Adjudication of Juveniles in the Justice System

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According to the legal dictionary in 1899, the United States achieved a legal milestone with the opening of the world’s first juvenile court in Chicago. This court was established based on two fundamental principles: acknowledging that juveniles did not possess the same level of maturity as adults and therefore should not be held fully accountable for their actions, and recognizing that juveniles had a higher chance of successful rehabilitation compared to adult offenders due to their character still being in development.

Even after more than a century, these principles continue to be the guidelines for juvenile justice in the United States. Nevertheless, juveniles are treated distinctively from adult criminals within the justice system. The main objective for juveniles is rehabilitation, whereas deterrence and punishment prevail for adults. As a result, there are continuous discussions concerning whether juveniles should face trials in adult courts.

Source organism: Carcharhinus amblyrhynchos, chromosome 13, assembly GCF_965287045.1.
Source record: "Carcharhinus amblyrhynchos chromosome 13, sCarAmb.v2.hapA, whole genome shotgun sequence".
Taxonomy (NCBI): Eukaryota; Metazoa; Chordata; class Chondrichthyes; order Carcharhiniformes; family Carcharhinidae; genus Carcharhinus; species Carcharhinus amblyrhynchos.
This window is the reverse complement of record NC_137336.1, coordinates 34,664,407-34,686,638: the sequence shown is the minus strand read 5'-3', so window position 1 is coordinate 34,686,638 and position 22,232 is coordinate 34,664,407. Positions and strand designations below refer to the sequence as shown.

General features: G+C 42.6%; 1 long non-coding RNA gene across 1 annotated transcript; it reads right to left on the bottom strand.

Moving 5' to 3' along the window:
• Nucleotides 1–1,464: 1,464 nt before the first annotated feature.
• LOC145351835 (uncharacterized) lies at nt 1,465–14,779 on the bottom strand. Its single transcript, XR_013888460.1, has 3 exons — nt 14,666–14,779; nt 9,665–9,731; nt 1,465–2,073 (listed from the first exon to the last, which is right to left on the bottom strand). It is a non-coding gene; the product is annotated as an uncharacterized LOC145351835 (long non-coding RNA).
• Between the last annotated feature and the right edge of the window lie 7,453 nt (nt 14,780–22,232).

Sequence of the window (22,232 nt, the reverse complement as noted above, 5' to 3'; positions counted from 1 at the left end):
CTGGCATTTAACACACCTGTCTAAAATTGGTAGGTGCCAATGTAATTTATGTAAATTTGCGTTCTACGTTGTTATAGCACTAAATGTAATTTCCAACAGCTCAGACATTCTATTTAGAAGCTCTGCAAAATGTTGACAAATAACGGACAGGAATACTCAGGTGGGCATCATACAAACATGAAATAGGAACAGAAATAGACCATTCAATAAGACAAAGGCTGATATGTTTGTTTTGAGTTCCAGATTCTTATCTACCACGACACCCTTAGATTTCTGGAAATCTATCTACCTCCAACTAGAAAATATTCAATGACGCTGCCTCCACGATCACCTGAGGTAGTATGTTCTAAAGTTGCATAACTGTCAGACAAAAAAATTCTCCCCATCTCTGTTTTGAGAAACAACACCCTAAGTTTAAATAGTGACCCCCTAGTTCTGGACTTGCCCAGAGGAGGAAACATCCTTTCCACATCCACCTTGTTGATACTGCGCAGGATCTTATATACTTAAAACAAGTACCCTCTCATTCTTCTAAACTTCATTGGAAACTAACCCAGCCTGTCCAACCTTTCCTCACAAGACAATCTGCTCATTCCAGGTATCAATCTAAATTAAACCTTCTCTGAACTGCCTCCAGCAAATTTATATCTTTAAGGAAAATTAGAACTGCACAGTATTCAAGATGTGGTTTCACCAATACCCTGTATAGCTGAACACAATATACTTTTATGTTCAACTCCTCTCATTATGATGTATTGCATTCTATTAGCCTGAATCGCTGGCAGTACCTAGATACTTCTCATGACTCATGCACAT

The justice system faces various concerns when it comes to the adjudication of juveniles in adult court. A specific concern is deciding at what age and for which types of crimes should juveniles be tried as adults. The process of moving juveniles from juvenile court to adult court starts with the wavier process, which allows their transfer. There are four types of waivers – judicial, prosecutorial, mandatory, and legislative – that are used to move adolescents to adult court.

There are two main types of waivers commonly used in the United States: the judicial waiver and the legislative waiver. The judicial waiver occurs when a juvenile court judge decides to transfer a juvenile to adult court for adjudication, as stated by Samaha. On the other hand, the legislative waiver, also known as the automatic waiver, refers to cases where juveniles are automatically tried as adults for their accused crime, according to State Law. It is important to note that several legislatures in the United States have enacted laws that mandate direct transfer of juveniles facing charges for serious offenses such as murder to adult court (Samaha, 2008).

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Adjudication of Juveniles in the Justice System. (2016, Oct 30). Retrieved from

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